Beetroot Is Proving To Be The Go-To Fix To Battle Post-Exercise Soreness

We’ve all been there – hobbling up the stairs after an epic ‘legs day’ or savage endurance test, and reaching for the over-the-counter meds, but now there’s a new natural fix…

Beetroot Really Does Battle Post-Exercise Soreness
When beetroot emerged as a sports-performance hero it was as a pre-exercise boost for the cardio fitness of cyclists, giving a small ‘competitive edge’ to trained athletes. Now a pack of recent studies have found that it has good results as an anti-inflammatory to ease post-exercises soreness, in everyone. ‘It’s the anti-inflammatory nutrients that are in the beetroot – the nitrates,’ says Dr Emma Derbyshire who has just completed a review of the latest, high-quality research. ‘The studies used short bursts of running – in line with high intensity interval forms of exercises – and that’s where you saw the most significant findings,’ she says. ‘Beetroot not only provides important micronutrients such as folate and potassium but also nitrates and bioactive components. Because of its nitrate content it has been shown to have benefits for sports performance, recovery and also blood pressure. There is some emerging evidence for cognitive and brain function boosts too.’

‘The best time to have beetroot juice is when the muscle soreness kicks in’

You Don’t Have To Get Ahead Of The Problem
Just like the more popular post-exercise soreness fix, beetroot works best once you start to suffer the symptoms. ‘In the study they had the beetroot juice the day of, or 48 hours after, the high-intensity exercise – so a couple of days after the exercise it seems to have the effects in terms of reducing the soreness,’ found Dr Derbyshire. So you don’t need to work beetroot juice into your immediate post-workout routine, just as and when it’s required. ‘The soreness tends to kick in when you wake up the next day and feel sore – that’s ideally when you should have the beetroot juice.’

The Colour Is The Magic Ingredient
Beetroots themselves don’t have some exclusive secret ingredient that’s having these effects – it’s because they are literally in a purple patch. ‘It’s the pigment that has the phytonutrients and betalain,’ says Dr Derbyshire. ‘We are seeing a trend towards more purple vegetables, like purple broccoli and purple potatoes over even sweet potatoes, although beetroot lends itself to being made into a sports drink, unlike those others. When it comes to foods, beetroot is as close to a superfood as you could get, which can by and large be attributed to its colour.’

The Colour Is The Magic Ingredient
Beetroots themselves don’t have some exclusive secret ingredient that’s having these effects – it’s because they are literally in a purple patch. ‘It’s the pigment that has the phytonutrients and betalain,’ says Dr Derbyshire. ‘We are seeing a trend towards more purple vegetables, like purple broccoli and purple potatoes over even sweet potatoes, although beetroot lends itself to being made into a sports drink, unlike those others. When it comes to foods, beetroot is as close to a superfood as you could get, which can by and large be attributed to its colour.’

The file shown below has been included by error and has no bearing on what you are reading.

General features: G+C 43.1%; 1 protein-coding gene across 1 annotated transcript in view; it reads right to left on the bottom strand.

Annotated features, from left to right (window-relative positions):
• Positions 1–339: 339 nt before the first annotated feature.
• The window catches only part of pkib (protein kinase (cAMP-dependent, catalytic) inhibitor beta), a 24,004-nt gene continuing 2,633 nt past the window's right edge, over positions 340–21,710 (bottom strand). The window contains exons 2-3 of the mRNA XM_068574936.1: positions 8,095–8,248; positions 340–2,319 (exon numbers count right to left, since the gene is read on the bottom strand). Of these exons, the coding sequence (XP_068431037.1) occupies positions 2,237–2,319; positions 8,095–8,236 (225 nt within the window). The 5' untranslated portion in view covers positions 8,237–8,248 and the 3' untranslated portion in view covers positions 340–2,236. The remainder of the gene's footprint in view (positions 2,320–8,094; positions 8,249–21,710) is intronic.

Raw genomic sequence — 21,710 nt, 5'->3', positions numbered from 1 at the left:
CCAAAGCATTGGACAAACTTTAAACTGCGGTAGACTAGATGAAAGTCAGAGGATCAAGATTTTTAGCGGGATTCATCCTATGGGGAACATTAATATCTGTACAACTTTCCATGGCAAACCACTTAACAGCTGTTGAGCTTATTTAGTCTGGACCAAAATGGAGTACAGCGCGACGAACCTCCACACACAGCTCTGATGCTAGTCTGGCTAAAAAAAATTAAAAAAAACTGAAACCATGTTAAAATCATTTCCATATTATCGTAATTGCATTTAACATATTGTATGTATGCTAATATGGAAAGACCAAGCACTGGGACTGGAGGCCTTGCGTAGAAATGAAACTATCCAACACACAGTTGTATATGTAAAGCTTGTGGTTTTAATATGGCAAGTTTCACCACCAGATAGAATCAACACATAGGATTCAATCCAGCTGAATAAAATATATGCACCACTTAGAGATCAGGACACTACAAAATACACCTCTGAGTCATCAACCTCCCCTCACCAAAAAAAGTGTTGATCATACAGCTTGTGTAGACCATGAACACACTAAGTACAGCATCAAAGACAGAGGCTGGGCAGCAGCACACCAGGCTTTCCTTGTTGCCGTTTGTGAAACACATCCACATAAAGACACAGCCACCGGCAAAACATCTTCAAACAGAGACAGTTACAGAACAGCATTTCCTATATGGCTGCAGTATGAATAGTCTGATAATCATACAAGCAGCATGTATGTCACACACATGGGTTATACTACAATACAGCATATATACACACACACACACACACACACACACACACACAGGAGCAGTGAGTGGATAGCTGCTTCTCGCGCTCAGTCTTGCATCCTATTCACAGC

'Beetroot combats the wear and tear of high intensity workouts’

You’ll Be Able To Workout Harder, Sooner
As well as being a salve to worked out muscles, beetroot does seem to boost your recovery so that you can return to those HIIT workouts sooner than you may have done otherwise. ‘There are some other studies that have looked at performance and recovery, and there do seem to be some benefits – it combats the wear and tear of high intensity workouts, to an extent,’ reports Dr Derbyshire.

There Are No Nasty Side-Effects
The problem with habitually reaching for medical painkillers to cure post-exercise soreness is that these can have side effects, and evidence is emerging that some NSAID’s could raise the risk of heart attacks. ‘I’ve heard of a lot of professional rugby players getting injured or combatting soreness and taking painkillers, but taking so many that they are then getting side-effects later on in life,’ says Dr Derbyshire. Fortunately the only side-effect of beetroot is the one you’ve probably seen already: ‘It might turn your urine red – people forget that they’ve drunk beetroot and think it’s blood!’

You Don’t Need To Overdo It
Before you start stockpiling litres of the stuff, bear in mind that the studies only used 150-250ml doses of the juice. ‘You only need a relatively small concentrated dose to have an effect. There wouldn’t be any advantage in drinking more than the people in the studies, you’d just excrete it at the end of the day.’ And if you don’t want to buy pre-prepared juice you can get beetroot into your diet in other ways. ‘Beetroot gets overlooked and people just see it as a summer seasonal food. But you can buy it easily now, pre-packed or cook at home – you can even put it into casseroles. Or you can juice it at home – add some lime for a tang.’

WHAT NEXT? Tasting is believing – you can easily juice your own beetroot by rinsing, peeling, dicing, blending and straining the uncooked veg. And if you’re looking for more beetroot recipes or information then visit Love Beetroot.

Advice is for information only and should not replace medical care or recommendations. Please check with your Doctor before embarking on exercise or nutrition regimes for the first time.